GENEVA, (ILO News) – The government, worker and employer delegates at the 100th annual Conference of the International Labour Organization (ILO) on Thursday adopted a historic set of international standards aimed at improving the working conditions of tens of millions of domestic workers worldwide.
“We are moving the standards system of the ILO into the informal economy for the first time, and this is a breakthrough of great significance,” said Juan Somavia, ILO Director-General. “History is being made.”
Conference delegates adopted the Convention on Domestic Workers (2011) by a vote of 396 to 16, with 63 abstentions and the accompanying Recommendation by a vote of 434 to 8, with 42 abstentions. The ILO is the only tripartite organization of the UN, and each of its 183 Member States is represented by two government delegates, and one employer and one worker delegate, with an independent vote.
The two standards will be the 189th Convention and the supplementing 201st Recommendation adopted by the labour Organization since it was created in 1919. The Convention is an international treaty that is binding on Member States that ratify it, while the Recommendation provides more detailed guidance on how to apply the Convention.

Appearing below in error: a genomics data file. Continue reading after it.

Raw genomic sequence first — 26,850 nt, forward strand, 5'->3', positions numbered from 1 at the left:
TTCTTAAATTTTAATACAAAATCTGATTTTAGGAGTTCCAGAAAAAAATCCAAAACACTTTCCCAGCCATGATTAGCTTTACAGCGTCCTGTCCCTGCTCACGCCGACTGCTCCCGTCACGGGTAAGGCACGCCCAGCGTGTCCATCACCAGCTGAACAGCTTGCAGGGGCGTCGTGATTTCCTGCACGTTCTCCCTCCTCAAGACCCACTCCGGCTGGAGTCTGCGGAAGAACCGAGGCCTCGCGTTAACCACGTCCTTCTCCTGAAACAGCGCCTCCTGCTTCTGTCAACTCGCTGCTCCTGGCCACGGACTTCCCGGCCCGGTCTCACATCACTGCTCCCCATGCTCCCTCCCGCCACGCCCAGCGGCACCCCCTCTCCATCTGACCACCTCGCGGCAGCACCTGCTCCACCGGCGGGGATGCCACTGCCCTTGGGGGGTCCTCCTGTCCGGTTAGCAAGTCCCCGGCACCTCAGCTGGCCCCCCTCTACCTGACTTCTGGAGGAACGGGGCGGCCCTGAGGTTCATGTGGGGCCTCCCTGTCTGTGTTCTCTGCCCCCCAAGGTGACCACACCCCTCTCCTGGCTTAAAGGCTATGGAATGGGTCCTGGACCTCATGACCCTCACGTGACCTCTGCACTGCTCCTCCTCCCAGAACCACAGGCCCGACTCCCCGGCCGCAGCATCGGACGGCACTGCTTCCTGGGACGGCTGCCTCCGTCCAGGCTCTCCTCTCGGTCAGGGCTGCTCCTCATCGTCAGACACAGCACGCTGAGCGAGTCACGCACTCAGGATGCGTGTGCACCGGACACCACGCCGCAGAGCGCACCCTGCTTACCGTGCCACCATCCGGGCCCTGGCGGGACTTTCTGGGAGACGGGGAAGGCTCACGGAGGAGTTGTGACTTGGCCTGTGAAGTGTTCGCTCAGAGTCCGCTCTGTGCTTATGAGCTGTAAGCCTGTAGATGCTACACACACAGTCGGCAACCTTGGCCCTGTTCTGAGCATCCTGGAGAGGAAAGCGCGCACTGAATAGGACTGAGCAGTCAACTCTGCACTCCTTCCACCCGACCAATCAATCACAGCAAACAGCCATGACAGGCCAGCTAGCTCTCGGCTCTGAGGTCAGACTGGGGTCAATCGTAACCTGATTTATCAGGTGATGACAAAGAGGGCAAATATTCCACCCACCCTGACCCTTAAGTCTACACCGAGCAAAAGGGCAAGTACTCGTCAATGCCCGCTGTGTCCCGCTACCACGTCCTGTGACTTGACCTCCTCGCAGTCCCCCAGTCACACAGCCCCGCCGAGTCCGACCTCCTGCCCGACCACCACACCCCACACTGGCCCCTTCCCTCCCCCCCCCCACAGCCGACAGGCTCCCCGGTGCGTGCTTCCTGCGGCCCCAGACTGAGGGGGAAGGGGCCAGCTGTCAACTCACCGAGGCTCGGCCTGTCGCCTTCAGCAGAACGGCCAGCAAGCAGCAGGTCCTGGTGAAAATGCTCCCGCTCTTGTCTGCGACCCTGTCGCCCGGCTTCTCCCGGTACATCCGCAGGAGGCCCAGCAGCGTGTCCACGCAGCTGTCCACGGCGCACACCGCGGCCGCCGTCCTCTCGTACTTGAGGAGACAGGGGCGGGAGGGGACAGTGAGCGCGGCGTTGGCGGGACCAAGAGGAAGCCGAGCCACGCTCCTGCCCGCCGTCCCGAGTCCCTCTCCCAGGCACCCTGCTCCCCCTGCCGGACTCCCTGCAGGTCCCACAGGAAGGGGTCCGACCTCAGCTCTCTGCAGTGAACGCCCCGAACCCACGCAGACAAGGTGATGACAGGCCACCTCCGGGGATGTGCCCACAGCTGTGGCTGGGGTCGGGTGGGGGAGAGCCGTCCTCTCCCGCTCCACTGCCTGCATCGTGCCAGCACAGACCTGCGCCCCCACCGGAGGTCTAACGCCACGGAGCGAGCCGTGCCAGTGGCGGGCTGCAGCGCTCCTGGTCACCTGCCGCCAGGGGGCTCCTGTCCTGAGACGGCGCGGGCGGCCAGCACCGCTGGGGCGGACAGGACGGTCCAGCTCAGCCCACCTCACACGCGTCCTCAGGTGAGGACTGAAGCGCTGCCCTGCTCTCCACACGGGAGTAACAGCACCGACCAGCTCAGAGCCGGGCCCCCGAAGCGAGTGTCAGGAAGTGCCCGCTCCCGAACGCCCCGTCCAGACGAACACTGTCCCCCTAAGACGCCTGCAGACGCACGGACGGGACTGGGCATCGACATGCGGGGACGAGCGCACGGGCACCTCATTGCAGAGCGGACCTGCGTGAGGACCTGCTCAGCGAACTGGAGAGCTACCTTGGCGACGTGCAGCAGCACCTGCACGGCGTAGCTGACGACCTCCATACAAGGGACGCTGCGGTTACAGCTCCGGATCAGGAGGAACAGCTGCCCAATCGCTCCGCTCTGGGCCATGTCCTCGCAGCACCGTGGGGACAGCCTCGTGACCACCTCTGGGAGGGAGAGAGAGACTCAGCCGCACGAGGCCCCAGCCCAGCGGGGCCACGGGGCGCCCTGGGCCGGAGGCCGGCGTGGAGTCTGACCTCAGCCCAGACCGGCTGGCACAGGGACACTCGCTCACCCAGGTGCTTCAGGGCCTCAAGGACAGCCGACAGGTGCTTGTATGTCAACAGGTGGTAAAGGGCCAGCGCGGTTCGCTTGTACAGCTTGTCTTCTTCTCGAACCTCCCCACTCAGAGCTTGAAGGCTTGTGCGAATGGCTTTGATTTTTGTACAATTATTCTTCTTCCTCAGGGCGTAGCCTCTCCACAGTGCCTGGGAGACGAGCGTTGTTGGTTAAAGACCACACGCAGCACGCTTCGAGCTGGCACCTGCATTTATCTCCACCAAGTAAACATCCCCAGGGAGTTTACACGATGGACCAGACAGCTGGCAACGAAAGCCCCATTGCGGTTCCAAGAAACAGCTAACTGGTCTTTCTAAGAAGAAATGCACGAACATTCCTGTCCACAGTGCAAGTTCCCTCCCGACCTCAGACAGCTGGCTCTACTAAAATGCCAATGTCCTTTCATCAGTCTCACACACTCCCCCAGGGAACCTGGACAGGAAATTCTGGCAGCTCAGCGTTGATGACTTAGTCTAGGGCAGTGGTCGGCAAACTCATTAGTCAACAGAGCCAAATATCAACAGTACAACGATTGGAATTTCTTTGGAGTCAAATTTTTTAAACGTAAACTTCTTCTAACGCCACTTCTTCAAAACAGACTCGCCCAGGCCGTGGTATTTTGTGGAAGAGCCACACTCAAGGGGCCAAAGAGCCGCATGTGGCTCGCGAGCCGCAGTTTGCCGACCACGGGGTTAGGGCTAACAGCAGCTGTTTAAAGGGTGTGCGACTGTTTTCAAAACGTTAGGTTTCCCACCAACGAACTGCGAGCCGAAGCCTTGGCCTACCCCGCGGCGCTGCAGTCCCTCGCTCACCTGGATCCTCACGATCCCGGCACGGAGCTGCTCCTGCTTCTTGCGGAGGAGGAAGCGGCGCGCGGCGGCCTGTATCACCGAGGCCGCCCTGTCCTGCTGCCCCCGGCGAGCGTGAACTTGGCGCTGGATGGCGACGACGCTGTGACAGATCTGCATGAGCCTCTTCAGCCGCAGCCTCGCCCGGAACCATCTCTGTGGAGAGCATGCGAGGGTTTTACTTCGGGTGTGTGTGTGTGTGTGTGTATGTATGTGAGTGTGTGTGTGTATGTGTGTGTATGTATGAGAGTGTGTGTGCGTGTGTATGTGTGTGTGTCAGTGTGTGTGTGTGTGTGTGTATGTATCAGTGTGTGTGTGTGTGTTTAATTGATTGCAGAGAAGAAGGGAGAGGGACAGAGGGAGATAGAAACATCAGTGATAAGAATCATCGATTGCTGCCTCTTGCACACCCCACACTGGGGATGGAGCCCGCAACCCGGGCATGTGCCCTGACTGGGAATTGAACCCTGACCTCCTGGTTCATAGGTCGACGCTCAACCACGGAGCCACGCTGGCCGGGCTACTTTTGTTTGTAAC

The new ILO standards set out that domestic workers around the world who care for families and households, must have the same basic labour rights as those available to other workers: reasonable hours of work, weekly rest of at least 24 consecutive hours, a limit on in-kind payment, clear information on terms and conditions of employment, as well as respect for fundamental principles and rights at work including among others freedom of association and the right to collective bargaining.
Recent ILO estimates based on national surveys and/or censuses of 117 countries place the number of domestic workers at a minimum of 53 million, but experts say there could be 100 million in the world, considering that this kind of work is often hidden and unregistered. In developing countries, they make up at least 4 to 12 per cent of wage employment. Around 83 per cent of these workers are women or girls and many are migrant workers.
The Convention defines domestic work as work performed in or for a household or households. While the new instruments cover all domestic workers, they provide for special measures to protect those workers who, because of their young age or nationality or live-in status, may be exposed to additional risks relative to their peers, among others.
According to ILO proceedings, the new Convention will come into force after two countries have ratified it.
“Bringing the domestic workers into the fold of our values is a strong move, for them and for all workers who aspire to decent work, but it also has strong implications for migration and of course for gender equality,” Mr. Somavia said.